It appears that you might be upset if I try to help here. All the HDTVs and BD players I encounter rarely match the WiFi reception performance of a laptop. It's why I have to wire it up to see if there are other issues and then if that works I move to WiFi but at 20 feet.

Sorry but if you expect laptop range performance you need to get out now before you lose any more time. I'm unsure why no one has told you this.
Bob

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PS. Most of the changes I try are in the other forum
by R. Proffitt Forum moderator / January 27, 2013 1:25 PM PST
In reply to: Sorry.

Under the Samsung Owners Start Here thread. There are too many checks for me to list here so I started with the basics.
Bob

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I'm not upset at all
by pfreep57 / January 28, 2013 10:06 AM PST
In reply to: Sorry.

I am curious, though. After all, TV & BD makers have access to the same 802.11 MAC's and antenna designs that the laptops do. As I noted, flat-screen TVs have the potential to introduce even better antennas than laptops.

I guess you may be telling me that the manufacturers either have wafer-thin profit margins or <snark> are so greedy and so contemptuous of the consumer, that an additional $5-$10 in hardware isn't worth it to them. </snark>

Since the configuration of my house makes it hard to move the TV any closer to the router, and I am already running a 9dB gain (2.4GHz) antenna, would changing to a dual band modem and a 5GHz wireless router to eliminate potential interference be advisable?

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I think you know this area.
by R. Proffitt Forum moderator / January 28, 2013 10:35 AM PST
In reply to: I'm not upset at all

Since the devices do work under the shorter range and well, think about the designer's homes. I've been overseas and the homes are smaller, some are just one room so to start with 20 feet of coverage is not hard to imagine.

Dual channel is great and all but you are talking about mass production where they'll drop a headphone jack to make the numbers work.

I have a lot of tips over in the CNET Network forum if you want to try them.
Bob

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ROTF-LMAO --- TIME! ---
by pfreep57 / January 28, 2013 1:04 PM PST

Thank you for the link to the "Samsung owners start here..."

I read through it and got completely halted by the "What TIME is it?" post. I thought, "Naaah, it couldn't be that simple, could it?" I went and checked the time on the TV and it was 26 hours behind. I updated it and have watched the whole evening without losing the program once, or having it buffer.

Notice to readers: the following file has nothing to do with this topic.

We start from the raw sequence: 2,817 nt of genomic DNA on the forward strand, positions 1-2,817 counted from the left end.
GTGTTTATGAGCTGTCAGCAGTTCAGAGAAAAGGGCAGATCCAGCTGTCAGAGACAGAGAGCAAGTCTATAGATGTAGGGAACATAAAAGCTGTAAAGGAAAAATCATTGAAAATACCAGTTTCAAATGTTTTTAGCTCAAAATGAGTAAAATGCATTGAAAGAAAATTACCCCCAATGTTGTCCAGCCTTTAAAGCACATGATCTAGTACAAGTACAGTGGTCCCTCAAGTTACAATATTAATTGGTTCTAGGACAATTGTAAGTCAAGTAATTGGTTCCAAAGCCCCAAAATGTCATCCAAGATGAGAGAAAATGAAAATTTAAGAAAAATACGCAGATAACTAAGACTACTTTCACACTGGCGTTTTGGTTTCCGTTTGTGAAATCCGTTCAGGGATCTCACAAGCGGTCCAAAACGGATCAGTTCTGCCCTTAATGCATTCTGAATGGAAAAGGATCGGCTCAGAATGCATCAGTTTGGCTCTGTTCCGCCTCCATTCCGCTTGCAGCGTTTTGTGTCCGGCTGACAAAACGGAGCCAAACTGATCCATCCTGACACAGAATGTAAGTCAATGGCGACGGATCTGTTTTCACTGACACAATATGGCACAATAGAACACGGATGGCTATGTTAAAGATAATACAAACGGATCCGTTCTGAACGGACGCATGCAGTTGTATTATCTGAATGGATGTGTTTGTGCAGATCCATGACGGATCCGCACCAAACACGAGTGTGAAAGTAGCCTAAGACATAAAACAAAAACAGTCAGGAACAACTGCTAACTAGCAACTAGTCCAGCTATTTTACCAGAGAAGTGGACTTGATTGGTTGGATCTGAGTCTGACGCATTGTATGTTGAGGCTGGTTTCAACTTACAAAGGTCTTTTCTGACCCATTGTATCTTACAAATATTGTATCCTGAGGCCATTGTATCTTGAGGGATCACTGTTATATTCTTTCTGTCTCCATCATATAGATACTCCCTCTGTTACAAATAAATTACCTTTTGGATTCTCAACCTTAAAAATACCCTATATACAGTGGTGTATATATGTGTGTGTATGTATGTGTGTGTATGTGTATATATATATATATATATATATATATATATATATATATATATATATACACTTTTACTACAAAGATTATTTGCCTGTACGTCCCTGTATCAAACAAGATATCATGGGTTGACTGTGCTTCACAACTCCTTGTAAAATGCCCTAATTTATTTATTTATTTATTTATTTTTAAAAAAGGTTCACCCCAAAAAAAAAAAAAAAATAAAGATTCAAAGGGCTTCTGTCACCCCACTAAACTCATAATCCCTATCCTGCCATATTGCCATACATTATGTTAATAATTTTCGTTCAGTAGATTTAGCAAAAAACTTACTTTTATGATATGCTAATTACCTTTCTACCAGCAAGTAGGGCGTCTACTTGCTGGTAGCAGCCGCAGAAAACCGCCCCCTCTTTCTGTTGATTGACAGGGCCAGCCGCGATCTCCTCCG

So, OK, I haven't looked at the signal strength or any other parameter, and it might go out tomorrow, but from now on, whenever someone joins the words Samsung and Netflix in a question, you might first want to ask, "Is the time on your set correct?"

Oh, and by the way, I am doing all the "bad" things y'all say not to do. I have a non-broadcasting SSID, with a long ID length, a similarly long password, and full WPA2 encryption.

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I wish that was always the case/cause.
by R. Proffitt Forum moderator / January 28, 2013 2:27 PM PST

I'm glad the collection of tips paid off. It's helped many and the thing that irks me is that some of them are possible to fix at the maker for little/no cost.

Example? That alphanumeric issue you read there. We're not sure what models it applies to and the makers are pretty silent about it.

Good to see you applying yourself. Thanks for checking the sticky post.
Bob

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And actually I don't know the area
by pfreep57 / January 28, 2013 1:09 PM PST

I don't deal in consumer goods, but I grok the thing about dropping headphone jacks. My business area has a completely different model, where we would give the customer nearly every conceivable jack that has ever been invented just as a precaution, and they would want to pay for them.

Thanks again. I'm still laughing..... Laugh

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Thanks for that.
by R. Proffitt Forum moderator / January 28, 2013 2:28 PM PST

One of the designs I was on years ago ended up at Walmart. It was not my first commercial design but it was still a learning experience.
Bob